Anemia is present in over two-thirds of patients with malignant hematological disorders. The etiology of anemia predominates from ineffective erythropoiesis from marrow infiltration, cytokine related suppression, erythropoietin suppression, and vitamin deficiency; ineffective erythropoiesis is further exacerbated by accelerated clearance due to antibody mediated hemolysis and thrombotic microangiopathy. As the anemia is chronic in nature, symptoms are generally well tolerated and often non-specific. Transfusion of red blood cells (RBCs) is a balance between providing benefit for patients while avoiding risks of transfusion. Conservative/restrictive RBC transfusion practices have shown equivalent patient outcomes compared to liberal transfusion practices, and meta-analysis has shown improved in-hospital mortality, reduced cardiac events, re-bleeding, and bacterial infections. The implications for a lower threshold for transfusion in patients with malignancies are therefore increasingly being scrutinized. Alternative management strategies for anemia with IV iron and erythropoietin stimulating agents (ESAs) should be considered in the appropriate settings.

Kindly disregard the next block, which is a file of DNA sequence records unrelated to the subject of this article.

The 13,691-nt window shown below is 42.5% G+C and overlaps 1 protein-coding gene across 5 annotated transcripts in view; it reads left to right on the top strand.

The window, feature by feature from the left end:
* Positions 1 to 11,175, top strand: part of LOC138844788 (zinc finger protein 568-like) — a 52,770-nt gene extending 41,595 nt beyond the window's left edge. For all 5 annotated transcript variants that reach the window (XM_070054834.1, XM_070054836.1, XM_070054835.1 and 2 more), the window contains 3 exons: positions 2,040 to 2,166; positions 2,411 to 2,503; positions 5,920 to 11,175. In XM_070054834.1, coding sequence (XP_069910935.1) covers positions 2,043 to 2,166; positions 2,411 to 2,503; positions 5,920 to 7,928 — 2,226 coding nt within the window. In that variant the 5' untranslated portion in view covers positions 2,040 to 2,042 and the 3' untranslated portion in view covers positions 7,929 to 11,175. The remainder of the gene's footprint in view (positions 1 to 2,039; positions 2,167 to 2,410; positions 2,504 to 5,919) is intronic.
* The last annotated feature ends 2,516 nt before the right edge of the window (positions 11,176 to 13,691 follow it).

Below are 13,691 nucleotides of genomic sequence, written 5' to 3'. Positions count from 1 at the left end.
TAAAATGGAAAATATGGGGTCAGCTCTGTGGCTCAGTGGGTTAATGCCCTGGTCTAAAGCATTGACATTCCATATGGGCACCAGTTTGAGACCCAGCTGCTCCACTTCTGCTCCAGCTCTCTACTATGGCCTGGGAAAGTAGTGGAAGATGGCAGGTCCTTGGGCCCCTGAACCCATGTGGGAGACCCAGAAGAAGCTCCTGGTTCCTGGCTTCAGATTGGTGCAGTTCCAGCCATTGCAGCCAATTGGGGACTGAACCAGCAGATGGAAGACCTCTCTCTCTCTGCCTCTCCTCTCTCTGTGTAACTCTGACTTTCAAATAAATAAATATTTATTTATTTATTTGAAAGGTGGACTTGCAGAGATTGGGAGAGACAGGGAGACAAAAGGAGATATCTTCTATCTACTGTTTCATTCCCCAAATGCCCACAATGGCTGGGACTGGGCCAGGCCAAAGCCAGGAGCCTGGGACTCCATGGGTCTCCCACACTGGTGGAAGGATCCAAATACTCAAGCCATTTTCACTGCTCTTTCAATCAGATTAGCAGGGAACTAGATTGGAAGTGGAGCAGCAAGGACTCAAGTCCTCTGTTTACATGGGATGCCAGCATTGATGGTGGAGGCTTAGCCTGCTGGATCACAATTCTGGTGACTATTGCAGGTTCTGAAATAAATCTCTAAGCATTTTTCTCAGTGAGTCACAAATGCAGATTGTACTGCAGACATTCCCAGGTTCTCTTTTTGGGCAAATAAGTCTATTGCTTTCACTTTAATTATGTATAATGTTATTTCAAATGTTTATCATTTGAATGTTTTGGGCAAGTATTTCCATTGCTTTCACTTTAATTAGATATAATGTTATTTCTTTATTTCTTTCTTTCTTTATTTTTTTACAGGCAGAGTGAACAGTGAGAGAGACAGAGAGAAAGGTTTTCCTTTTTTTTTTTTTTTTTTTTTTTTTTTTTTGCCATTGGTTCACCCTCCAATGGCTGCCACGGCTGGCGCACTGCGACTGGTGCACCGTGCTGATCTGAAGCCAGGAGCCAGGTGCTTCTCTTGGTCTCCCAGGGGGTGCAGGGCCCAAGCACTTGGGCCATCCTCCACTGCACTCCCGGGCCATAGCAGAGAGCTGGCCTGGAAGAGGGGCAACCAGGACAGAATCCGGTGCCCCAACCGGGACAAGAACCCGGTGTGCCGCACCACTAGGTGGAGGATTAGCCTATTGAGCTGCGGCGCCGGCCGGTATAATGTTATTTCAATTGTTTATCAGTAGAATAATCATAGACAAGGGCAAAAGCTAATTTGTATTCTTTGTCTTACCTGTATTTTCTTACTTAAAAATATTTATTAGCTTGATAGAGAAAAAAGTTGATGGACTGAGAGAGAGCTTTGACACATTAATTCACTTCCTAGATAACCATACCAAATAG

View details for DOI 10.1016/j.blre.2015.02.001

    View details for PubMedID 25796130

  • Infusion pump-mediated mechanical hemolysis in pediatric patients. Annals of clinical and laboratory science Hughes, J., McNaughton, J., Andrews, J., George, T., Bergero, C., Pyke-Grimm, K., Galel, S. A., Gonzalez, C., Goodnough, L. T., Fontaine, M. J. 2015; 45 (2): 140-147


    Hemoglobinuria was observed after packed red blood cell transfusion in a series of patients at our pediatric treatment center. Laboratory testing was suggestive of intravascular hemolysis with no support for an immunohematologic process.We investigated these adverse events to define a quality improvement plan and to prevent future hemolytic adverse events. Multiple factors were investigated, and the only change identified was the implementation of a new infusion pump (Pump A) that replaced a previous model (Pump B).In vitro pump analyses, a retrospective review of urinalyses, and prospective urinalysis and nursing surveillances were also performed.In in vitro analysis of the pumps, irradiated units with higher hematocrit at a low flow rate through Pump A had a greater than thirty-fold increase in free hemoglobin from baseline compared to minimal free hemoglobin changes seen with Pump B. Irradiated units with a lower hematocrit had a minimal change in free hemoglobin from baseline with both Pumps A and B at either low or high flow rate. Subsequently, only units with lower hematocrits were issued for transfusion of pediatric patients, and Pump A was replaced by Pump B in the outpatient unit. Retrospective and prospective surveillances found no additional unexplained cases of gross hemoglobinuria associated with transfusion.The investigation determined that infusion of higher hematocrit units using a specific commercial pump was associated with mechanical hemolysis. The change to units with lower hematocrit through an alternative pump has been an effective corrective action to date.